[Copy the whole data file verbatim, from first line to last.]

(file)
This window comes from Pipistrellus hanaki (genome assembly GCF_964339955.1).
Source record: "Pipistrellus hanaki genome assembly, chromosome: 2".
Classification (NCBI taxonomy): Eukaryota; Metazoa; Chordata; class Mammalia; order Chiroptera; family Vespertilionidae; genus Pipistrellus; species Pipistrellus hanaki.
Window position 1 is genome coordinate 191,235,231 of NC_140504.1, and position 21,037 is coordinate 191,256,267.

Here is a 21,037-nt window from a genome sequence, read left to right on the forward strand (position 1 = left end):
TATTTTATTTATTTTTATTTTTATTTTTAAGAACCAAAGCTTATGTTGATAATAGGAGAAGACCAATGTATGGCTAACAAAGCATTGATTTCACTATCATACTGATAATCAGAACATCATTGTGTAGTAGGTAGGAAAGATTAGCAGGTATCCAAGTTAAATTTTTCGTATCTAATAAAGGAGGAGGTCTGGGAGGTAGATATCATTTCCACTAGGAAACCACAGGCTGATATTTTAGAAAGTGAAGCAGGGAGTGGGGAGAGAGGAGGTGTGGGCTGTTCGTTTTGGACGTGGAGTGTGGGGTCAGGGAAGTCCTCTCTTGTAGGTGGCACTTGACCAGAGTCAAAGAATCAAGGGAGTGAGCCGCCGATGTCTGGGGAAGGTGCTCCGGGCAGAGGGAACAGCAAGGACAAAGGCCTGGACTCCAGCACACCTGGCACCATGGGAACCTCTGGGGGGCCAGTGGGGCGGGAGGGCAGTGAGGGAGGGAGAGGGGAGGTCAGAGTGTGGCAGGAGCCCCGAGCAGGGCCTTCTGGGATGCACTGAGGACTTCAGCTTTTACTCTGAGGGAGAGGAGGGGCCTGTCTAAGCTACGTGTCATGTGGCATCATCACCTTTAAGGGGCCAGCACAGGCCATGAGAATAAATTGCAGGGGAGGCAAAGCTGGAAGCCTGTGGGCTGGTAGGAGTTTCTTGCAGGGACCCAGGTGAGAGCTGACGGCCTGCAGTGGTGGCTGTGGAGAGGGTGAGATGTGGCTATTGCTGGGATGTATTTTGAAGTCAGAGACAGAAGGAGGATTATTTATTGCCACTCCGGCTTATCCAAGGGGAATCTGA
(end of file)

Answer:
This window comes from Pipistrellus hanaki (genome assembly GCF_964339955.1).
Source record: "Pipistrellus hanaki genome assembly, chromosome: 2".
Classification (NCBI taxonomy): Eukaryota; Metazoa; Chordata; class Mammalia; order Chiroptera; family Vespertilionidae; genus Pipistrellus; species Pipistrellus hanaki.
Window position 1 is genome coordinate 191,235,231 of NC_140504.1, and position 21,037 is coordinate 191,256,267.

Here is a 21,037-nt window from a genome sequence, read left to right on the forward strand (position 1 = left end):
TATTTTATTTATTTTTATTTTTATTTTTAAGAACCAAAGCTTATGTTGATAATAGGAGAAGACCAATGTATGGCTAACAAAGCATTGATTTCACTATCATACTGATAATCAGAACATCATTGTGTAGTAGGTAGGAAAGATTAGCAGGTATCCAAGTTAAATTTTTCGTATCTAATAAAGGAGGAGGTCTGGGAGGTAGATATCATTTCCACTAGGAAACCACAGGCTGATATTTTAGAAAGTGAAGCAGGGAGTGGGGAGAGAGGAGGTGTGGGCTGTTCGTTTTGGACGTGGAGTGTGGGGTCAGGGAAGTCCTCTCTTGTAGGTGGCACTTGACCAGAGTCAAAGAATCAAGGGAGTGAGCCGCCGATGTCTGGGGAAGGTGCTCCGGGCAGAGGGAACAGCAAGGACAAAGGCCTGGACTCCAGCACACCTGGCACCATGGGAACCTCTGGGGGGCCAGTGGGGCGGGAGGGCAGTGAGGGAGGGAGAGGGGAGGTCAGAGTGTGGCAGGAGCCCCGAGCAGGGCCTTCTGGGATGCACTGAGGACTTCAGCTTTTACTCTGAGGGAGAGGAGGGGCCTGTCTAAGCTACGTGTCATGTGGCATCATCACCTTTAAGGGGCCAGCACAGGCCATGAGAATAAATTGCAGGGGAGGCAAAGCTGGAAGCCTGTGGGCTGGTAGGAGTTTCTTGCAGGGACCCAGGTGAGAGCTGACGGCCTGCAGTGGTGGCTGTGGAGAGGGTGAGATGTGGCTATTGCTGGGATGTATTTTGAAGTCAGAGACAGAAGGAGGATTATTTATTGCCACTCCGGCTTATCCAAGGGGAATCTGA